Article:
Legislative Decisions Have Sizable Impact on Manufacturing Sector
Public policy at all levels of government can have a wide range of impacts on small and medium-sized American manufacturing companies. Taxation, health care, trade tariffs, and job training are among the many issues affecting most contract manufacturers. "I think the taxation of manufacturers and small business owners is detrimental to adding new employees and growing the business," states Barton. "When you have to pay a high rate of tax to the federal government, that same money could add two or three new employees," he commented. "The statistics show that small business is where employees are being added. You seldom hear about the Fortune 100 companies building new facilities; all you hear about is them laying people off. Reshoring products back to our country, as well as helping small business owners, is necessary."
With the global marketplace growing, issues with foreign competition also plague American manufacturers. One of the main issues is the outsourcing of parts and components to overseas companies that offer lower piece prices. "Very large American businesses say that they are global and need to source their products to the new emerging markets overseas," Barton affirms. "But what are the costs to these companies that want to outsource their products? [They include] high shipping costs and dealing with the quality of the products coming back."
The company's vice president of sales would like to see formal tax incentives for American manufacturers that source their products back to the U.S., so that jobs can be kept in this country. "American manufacturers are very good at what they do, but we're getting pressure from our aerospace customers, saying that they will have to source to India and China because those are going to be their largest markets," according to Barton. "When Boeing wants to sell 300 planes to China, China is saying 'You need to produce a percentage of those parts in our country.'"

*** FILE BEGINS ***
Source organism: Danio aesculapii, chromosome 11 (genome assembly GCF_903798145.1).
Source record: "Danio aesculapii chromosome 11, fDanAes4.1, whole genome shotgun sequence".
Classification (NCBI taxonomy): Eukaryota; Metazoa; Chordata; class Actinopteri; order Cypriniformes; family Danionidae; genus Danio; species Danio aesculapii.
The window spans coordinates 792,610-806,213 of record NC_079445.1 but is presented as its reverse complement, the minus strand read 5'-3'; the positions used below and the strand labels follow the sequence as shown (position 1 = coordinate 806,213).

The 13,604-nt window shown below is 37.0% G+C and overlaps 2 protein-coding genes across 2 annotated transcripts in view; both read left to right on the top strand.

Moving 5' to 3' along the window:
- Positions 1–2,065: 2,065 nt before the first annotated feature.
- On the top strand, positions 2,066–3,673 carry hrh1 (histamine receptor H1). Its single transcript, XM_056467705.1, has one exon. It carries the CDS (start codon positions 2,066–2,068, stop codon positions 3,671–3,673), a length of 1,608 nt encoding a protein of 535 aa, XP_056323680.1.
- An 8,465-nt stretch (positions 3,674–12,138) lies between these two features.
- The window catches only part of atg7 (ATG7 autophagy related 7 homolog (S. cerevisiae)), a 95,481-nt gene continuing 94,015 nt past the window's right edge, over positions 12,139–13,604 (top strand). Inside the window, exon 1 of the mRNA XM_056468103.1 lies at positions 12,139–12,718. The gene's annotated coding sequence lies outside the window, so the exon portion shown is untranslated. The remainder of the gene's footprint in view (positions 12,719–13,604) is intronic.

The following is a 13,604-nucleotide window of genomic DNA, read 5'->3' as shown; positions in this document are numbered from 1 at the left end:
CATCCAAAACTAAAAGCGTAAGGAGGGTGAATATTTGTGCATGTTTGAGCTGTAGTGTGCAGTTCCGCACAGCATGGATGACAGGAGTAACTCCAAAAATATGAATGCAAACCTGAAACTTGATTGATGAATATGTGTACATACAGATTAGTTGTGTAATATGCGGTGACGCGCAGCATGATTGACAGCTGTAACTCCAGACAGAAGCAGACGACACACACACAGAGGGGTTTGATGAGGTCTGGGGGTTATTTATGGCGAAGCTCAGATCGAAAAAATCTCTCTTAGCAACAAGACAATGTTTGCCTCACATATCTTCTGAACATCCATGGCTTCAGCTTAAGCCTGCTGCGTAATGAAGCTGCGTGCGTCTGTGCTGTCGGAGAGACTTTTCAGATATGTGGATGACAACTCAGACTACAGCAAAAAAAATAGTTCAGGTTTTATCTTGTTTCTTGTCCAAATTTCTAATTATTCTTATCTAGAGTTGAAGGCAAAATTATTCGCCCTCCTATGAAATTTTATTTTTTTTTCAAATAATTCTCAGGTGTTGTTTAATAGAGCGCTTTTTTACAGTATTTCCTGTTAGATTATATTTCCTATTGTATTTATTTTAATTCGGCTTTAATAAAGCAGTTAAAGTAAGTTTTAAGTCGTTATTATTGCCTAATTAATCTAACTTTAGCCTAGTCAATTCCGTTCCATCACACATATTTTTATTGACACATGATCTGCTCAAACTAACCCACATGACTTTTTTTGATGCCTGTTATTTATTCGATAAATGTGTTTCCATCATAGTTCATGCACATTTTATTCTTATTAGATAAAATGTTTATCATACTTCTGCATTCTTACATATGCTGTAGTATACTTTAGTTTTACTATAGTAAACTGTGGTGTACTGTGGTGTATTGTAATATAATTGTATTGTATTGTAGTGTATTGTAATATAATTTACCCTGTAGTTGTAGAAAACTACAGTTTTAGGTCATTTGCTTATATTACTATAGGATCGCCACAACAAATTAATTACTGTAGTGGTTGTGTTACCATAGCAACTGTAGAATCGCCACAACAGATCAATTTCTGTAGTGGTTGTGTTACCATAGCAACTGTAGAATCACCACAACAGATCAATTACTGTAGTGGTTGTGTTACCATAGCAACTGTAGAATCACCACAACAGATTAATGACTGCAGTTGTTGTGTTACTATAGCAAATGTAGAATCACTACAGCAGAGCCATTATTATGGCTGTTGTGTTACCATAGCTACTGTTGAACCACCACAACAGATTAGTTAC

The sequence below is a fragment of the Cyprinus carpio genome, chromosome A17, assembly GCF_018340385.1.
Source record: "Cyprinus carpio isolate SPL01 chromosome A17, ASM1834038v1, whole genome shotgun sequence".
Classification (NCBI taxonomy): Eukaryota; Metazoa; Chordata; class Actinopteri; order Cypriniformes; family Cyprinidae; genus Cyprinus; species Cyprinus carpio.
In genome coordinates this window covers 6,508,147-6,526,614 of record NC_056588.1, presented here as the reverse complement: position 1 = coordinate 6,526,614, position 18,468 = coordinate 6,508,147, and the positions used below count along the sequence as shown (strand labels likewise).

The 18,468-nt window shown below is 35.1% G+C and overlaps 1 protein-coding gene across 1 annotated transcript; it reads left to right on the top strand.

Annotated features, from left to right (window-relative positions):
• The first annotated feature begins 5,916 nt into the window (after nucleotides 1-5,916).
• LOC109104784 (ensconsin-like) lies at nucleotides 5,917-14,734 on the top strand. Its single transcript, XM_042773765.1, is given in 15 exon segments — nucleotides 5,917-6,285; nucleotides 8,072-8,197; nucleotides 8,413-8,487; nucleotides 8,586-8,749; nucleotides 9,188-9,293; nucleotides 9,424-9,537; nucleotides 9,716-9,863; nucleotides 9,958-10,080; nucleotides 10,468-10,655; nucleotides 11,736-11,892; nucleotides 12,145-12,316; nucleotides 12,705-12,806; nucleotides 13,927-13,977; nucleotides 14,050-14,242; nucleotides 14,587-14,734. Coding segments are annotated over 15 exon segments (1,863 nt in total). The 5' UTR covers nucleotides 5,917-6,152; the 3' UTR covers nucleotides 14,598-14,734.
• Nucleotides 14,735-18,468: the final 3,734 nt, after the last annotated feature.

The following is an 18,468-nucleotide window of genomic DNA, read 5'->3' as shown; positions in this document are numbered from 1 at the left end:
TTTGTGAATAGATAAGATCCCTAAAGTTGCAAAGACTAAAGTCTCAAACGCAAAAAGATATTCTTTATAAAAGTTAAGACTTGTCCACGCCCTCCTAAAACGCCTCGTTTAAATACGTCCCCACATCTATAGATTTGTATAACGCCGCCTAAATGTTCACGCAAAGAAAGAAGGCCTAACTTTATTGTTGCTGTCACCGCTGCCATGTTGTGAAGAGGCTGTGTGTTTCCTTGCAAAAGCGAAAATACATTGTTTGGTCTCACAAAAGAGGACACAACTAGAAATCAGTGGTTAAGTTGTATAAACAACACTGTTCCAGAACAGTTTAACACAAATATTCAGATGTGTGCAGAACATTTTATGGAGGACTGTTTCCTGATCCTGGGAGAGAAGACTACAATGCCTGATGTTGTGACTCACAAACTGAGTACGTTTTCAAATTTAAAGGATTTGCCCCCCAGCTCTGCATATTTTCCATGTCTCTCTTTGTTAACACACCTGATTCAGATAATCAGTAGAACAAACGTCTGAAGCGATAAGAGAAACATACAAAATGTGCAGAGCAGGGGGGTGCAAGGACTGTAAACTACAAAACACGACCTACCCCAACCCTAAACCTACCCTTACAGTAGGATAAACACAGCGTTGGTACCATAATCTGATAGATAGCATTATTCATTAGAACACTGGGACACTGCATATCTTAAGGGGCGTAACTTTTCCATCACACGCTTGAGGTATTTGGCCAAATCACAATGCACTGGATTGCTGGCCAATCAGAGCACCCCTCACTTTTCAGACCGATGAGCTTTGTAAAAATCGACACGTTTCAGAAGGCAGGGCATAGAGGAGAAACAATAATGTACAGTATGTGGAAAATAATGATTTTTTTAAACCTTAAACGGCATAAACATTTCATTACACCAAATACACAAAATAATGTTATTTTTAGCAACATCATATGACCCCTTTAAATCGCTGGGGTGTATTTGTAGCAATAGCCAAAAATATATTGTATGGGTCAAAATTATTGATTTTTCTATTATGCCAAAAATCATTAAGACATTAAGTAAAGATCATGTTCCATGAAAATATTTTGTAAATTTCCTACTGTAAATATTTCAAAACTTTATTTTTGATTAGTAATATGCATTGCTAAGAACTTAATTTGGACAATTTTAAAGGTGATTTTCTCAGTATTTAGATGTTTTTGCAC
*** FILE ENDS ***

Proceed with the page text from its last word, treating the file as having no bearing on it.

Voumard Grinder Brings High Precision and Quick Turns to Operation
In 2009, the company added another piece of precision equipment -- a Voumard 130 high-precision ID grinder. The machine enables the company to run small or large batches of high precision parts in a fraction of the time that was possible before installing the machine. "Before we purchased this machine, our engineers went to Switzerland to inspect the machine running some of our complex aerospace parts," Barton recalls. "Before, these parts would take two minutes and 30 seconds to be ground in a couple of different operations. This Voumard grinder can grind them in 26 seconds. So it's a huge cost saving for us and our customers, the quality is excellent, and the scrap rate is almost zero. And we can grind three-dimensional parts with different geometries and complex angles more efficiently."
The machining company has a very large quality department that is dedicated to continuous improvement across the shop floor. "Quality is a given, not an option," Barton continued. "The quality has to be there because of the complexity of our parts. We have several high-level certifications. You can't get these certifications and keep them without having quality in every aspect of your business. We continually validate the quality with the inspection equipment we have in-house. This starts with a truck moving into our shipping bay with raw materials. We use a Niton LT material analyzer to make sure that the materials we ordered are what's on the truck. Less than 1% of the time we get the wrong material, but we still want to watch for it."
Pointe Precision specializes in manufacturing what it calls "complex, life-critical parts with the tightest tolerances." These life-critical parts could be fuel control systems, electrical housings, landing gear systems, or parts for medical equipment. Barton says that the company's aircraft parts--especially something like a fuel control nozzle--are relied upon heavily when in the air. "Most of our aerospace parts are very complex, and must be very functional," he explains. "They must be deburred and very clean, and they have to work flawlessly every day. When the pilot opens the throttle to take off, fuel must get to the combustion chamber efficiently, and when he's landing and shuts down, there can be no fuel leakage."
On the medical side, Pointe Precision works closely with customers on a variety of machined parts for life-critical applications, including calibration tubes used in a cancer radiation unit; orthopedic medical instruments; and equipment that ends up in emergency rooms. One interesting application involves parts used in a "third arm" that holds tools for a surgeon. The company also makes parts for firearms, as well as components for the industrial and commercial markets.
"The industrial market includes power generation, gas and oil, and pump and diesel fuel components," says Joe M. Kinsella. "In the commercial area, we make high-performance automotive parts, such as pistons, braking systems, and suspension parts, and electrical components for the telecommunications field."